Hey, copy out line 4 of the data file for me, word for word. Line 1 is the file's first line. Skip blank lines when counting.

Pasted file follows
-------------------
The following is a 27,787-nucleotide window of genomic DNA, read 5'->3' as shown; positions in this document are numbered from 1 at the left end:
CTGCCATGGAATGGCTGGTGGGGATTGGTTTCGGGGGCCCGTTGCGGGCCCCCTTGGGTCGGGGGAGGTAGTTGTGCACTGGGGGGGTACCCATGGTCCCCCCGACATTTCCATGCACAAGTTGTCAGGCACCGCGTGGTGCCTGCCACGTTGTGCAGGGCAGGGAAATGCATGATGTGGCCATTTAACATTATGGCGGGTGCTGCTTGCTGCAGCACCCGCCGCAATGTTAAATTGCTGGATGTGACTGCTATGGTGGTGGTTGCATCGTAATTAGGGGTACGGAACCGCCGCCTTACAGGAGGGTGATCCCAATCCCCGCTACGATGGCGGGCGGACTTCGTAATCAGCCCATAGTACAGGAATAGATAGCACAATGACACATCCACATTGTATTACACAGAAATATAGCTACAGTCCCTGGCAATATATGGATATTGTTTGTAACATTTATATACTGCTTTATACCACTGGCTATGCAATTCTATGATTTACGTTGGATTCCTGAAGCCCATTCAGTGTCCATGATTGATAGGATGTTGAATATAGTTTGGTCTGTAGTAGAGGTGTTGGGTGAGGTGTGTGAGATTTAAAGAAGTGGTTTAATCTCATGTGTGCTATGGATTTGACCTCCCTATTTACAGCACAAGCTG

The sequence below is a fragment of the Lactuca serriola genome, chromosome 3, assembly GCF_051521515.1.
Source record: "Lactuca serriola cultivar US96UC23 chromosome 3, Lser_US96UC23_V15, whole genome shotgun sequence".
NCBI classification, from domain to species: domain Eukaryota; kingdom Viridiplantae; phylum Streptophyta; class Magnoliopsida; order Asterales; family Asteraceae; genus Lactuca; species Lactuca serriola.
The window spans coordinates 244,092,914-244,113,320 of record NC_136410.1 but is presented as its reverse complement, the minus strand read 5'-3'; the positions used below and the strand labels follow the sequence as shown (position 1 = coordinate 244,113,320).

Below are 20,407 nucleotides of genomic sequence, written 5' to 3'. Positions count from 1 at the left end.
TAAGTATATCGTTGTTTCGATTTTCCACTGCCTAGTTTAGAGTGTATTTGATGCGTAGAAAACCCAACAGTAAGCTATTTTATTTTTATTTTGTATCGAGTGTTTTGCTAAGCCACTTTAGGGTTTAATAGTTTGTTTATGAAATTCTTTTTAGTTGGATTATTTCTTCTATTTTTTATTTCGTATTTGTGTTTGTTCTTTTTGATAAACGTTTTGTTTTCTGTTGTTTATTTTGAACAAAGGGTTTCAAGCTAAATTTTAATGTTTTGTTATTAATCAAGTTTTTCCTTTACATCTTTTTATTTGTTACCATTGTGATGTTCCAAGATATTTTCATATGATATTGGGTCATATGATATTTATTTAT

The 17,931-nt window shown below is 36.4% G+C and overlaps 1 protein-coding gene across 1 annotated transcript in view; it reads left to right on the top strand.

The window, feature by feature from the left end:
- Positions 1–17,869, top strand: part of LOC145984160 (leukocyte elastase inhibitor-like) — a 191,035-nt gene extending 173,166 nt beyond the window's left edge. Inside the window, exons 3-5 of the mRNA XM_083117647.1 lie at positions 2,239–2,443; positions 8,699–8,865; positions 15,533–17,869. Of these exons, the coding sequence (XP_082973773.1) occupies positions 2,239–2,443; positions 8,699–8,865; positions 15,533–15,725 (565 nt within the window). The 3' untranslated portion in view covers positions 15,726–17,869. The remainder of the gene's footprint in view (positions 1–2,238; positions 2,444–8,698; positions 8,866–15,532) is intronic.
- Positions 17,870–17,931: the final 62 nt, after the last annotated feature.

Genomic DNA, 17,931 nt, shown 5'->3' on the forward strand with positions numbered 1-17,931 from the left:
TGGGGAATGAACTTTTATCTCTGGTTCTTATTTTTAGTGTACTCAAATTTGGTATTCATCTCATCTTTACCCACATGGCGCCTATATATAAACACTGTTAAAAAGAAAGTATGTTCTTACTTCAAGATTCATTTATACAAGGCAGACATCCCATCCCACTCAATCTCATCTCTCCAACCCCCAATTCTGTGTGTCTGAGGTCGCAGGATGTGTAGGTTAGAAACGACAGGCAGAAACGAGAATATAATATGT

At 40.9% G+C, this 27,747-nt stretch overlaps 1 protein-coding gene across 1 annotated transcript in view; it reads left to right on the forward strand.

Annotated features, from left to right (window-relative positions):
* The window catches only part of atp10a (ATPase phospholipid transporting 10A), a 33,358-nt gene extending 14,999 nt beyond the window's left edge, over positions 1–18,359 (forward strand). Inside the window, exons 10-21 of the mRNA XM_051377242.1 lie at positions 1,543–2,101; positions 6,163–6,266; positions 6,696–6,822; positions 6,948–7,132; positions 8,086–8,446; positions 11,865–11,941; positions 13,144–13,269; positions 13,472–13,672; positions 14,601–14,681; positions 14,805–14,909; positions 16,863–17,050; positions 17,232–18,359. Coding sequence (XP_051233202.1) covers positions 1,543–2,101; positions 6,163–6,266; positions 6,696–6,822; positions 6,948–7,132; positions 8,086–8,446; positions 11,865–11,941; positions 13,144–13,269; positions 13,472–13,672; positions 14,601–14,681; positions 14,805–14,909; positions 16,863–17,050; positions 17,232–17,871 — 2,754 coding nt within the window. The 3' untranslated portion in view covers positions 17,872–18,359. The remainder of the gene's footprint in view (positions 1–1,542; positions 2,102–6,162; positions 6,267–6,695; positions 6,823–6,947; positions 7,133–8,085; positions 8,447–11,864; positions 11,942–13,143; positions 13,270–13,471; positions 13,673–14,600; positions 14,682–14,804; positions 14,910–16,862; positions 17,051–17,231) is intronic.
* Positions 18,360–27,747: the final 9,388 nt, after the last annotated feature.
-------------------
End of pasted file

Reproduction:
Source record: "Lactuca serriola cultivar US96UC23 chromosome 3, Lser_US96UC23_V15, whole genome shotgun sequence".